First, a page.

"Overall, are the medical personnel pleased with her progress?"  Yes, the medical personnel is ECSTATIC about her progress.  No one thought she'd be here today after all she has been through.  They are in awe, just as I am.  Everyone comments on how strong Chrissie is, what a fighter she is, and I've even heard several people say that any other child would have never survived this!  They're extremely encouraged by Chrissie's progress.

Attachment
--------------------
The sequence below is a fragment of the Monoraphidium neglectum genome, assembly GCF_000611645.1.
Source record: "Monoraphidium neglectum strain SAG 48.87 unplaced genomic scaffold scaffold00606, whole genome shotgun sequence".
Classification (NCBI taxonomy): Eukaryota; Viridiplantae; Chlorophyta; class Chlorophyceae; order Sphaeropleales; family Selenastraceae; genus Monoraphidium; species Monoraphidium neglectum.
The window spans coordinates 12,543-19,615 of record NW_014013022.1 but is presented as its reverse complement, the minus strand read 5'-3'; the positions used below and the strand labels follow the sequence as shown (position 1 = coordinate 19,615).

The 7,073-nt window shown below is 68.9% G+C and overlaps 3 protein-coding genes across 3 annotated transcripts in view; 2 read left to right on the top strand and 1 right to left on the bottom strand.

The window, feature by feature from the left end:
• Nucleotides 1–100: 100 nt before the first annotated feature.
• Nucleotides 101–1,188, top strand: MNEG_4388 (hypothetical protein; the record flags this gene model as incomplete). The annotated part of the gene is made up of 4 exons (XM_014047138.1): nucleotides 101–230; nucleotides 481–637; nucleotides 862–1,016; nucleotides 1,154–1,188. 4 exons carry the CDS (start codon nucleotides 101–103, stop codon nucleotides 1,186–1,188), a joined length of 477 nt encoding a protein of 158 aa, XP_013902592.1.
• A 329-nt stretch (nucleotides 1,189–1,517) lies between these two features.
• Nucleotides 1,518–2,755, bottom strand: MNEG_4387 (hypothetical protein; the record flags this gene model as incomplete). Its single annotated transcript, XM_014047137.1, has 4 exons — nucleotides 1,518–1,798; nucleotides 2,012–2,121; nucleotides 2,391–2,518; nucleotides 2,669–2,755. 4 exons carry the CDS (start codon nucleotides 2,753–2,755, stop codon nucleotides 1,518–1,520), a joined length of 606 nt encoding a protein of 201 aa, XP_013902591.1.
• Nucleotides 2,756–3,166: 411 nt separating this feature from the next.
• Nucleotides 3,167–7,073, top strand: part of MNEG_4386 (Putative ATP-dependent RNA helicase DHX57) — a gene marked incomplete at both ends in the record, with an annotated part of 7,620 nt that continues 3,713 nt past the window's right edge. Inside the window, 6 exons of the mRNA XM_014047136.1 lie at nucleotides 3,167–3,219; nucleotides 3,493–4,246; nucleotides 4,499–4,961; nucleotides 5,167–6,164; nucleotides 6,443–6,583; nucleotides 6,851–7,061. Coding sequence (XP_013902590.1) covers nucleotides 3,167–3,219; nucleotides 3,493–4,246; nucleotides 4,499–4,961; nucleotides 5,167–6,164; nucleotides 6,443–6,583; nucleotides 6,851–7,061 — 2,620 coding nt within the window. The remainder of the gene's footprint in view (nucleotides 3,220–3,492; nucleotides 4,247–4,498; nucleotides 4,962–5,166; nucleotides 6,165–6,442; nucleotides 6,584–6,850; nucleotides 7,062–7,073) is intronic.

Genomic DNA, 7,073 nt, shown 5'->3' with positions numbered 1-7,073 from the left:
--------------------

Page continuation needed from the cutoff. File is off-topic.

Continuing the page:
"And you ... do you spend your days in the recliner next to her bed with your computer?"   Yes, I spend my days and nights by Chrissie's side.  I'm normally  not relaxing in my recliner with my laptop until late at night when things are slower around here.  Sometimes when Chrissie is totally sedated and all of her sats are good, I climb into my recliner out of sheer exhaustion, only to get snuggled in and have some alarm go off, then I hop up and check out what's going on.  I call it the orchestra of alarms.  There seems to ALWAYS be some alarm going off...chimes for oxygen sats being too low, blood pressure being too high (or low), CVP being too high (volume in Chrissie's heart), heart rate being too high or low, ventilator beeping to saw that Chrissie's fighting the ventilator or overbreathing it, then there's all of the medications that have alarms that tell when something is running low or has run out, and another alarm to sound when her feeding bag is almost empty, etc., etc., etc.  (Chrissie is on 11 different drugs/meds/feeds that all have alarm boxes, plus the ventilator, the oxygen probe, and all of the probes all over her chest and abdomen that all have alarms attached to them.)  I also change diapers numerous times/day, and I do physical therapy and occupational therapy on Chrissie 3-5/x/day.  I read books to Chrissie, pray over her, rub her hands and body and kiss all over her.  I fix her hair, suck snot out of her nose and spit out of her mouth, wipe her tears, and act as her voice for meds, discomfort, frustration, etc.  I'm also known to remind the nursing staff to change their gloves after they change her diaper and then start touching around her breathing tube or chest, and I'm always on alert for things that get dropped on the floor and then stuck back up on her bed to be re-used...I'm the germ police!  Oh, I also watch her breathing tube for build up of condensation or fluids, to let the respiratory therapist know to suction her so the liquid doesn't dump back into her lungs.  I also monitor Chrissie's body temperature to make sure she remains comfortable.  (She likes to be at 98 degrees farenheit, which often means changing the thickness of blankets she has on until I can get her at the right temperature...remember, she is the princess and the pea!)  I also make sure her body is rotated throughout the day and that she's not lying on cords, that her IV tubes aren't being pulled and stretched away from her (there's about 15 of them that get stretched away from her all of the time), and I make sure her urine catheter doesn't get pulled too hard when she's moved (and I clean it well with her diaper changes, trying to reduce chance of urinary tract infections.)  I also fix Chrissie's hair and give her massages, and give her "baths" (using antiseptic wipes that we warm in the microwave).  Then, between these tasks, I visit with doctors and specialists, asking questions and trying to figure things out.  The nurses do an excellent job of taking care of Chrissie, but she's not THEIR child, and we all know that no one but God loves our own children more than we do.  I don't send my children to day care, pre-school, Mother's Day Out or public/private school, so it's really hard for me to let someone else take care of them.  (Especially a child who has no voice or ability to communicate at this time!)  That's what God put me on this earth to do, and it is my pleasure to stay by Chrissie's side, night and day and make sure her every need is met.  I'm also blessed to have atleast one person who delivers a meal to me every day, and I've got the timing down now when I know for sure that Chrissie is going to be "out" (meaning that a certain combo of meds has been given and is active at that moment, keeping her comfortable and sedated) where I sneak away and walk the stairs for a little exercise.  I grab a milk on the 3rd floor patient kitchen, and take my vitamins on the way to the private shower on the 4th floor.  Then I get back to Chrissie before anything changes too much.  (I'm gone to the shower for about 30 minutes/day in the mornings.)  Most of the time I don't have to leave the room for anything other than a bathroom break, as there are no bathrooms in the PICU for parents/patients.)  Chrissie and I "hang out" 24/7, with K-LOVE Christian radio on ALL of the time (including throughout the night) since that's Chrissie's favorite music and it helps drown out the scare of the monitors when they all start beeping simultaneously and Chrissie begins to grimace...the alarm orchestra in harmony with K-LOVE!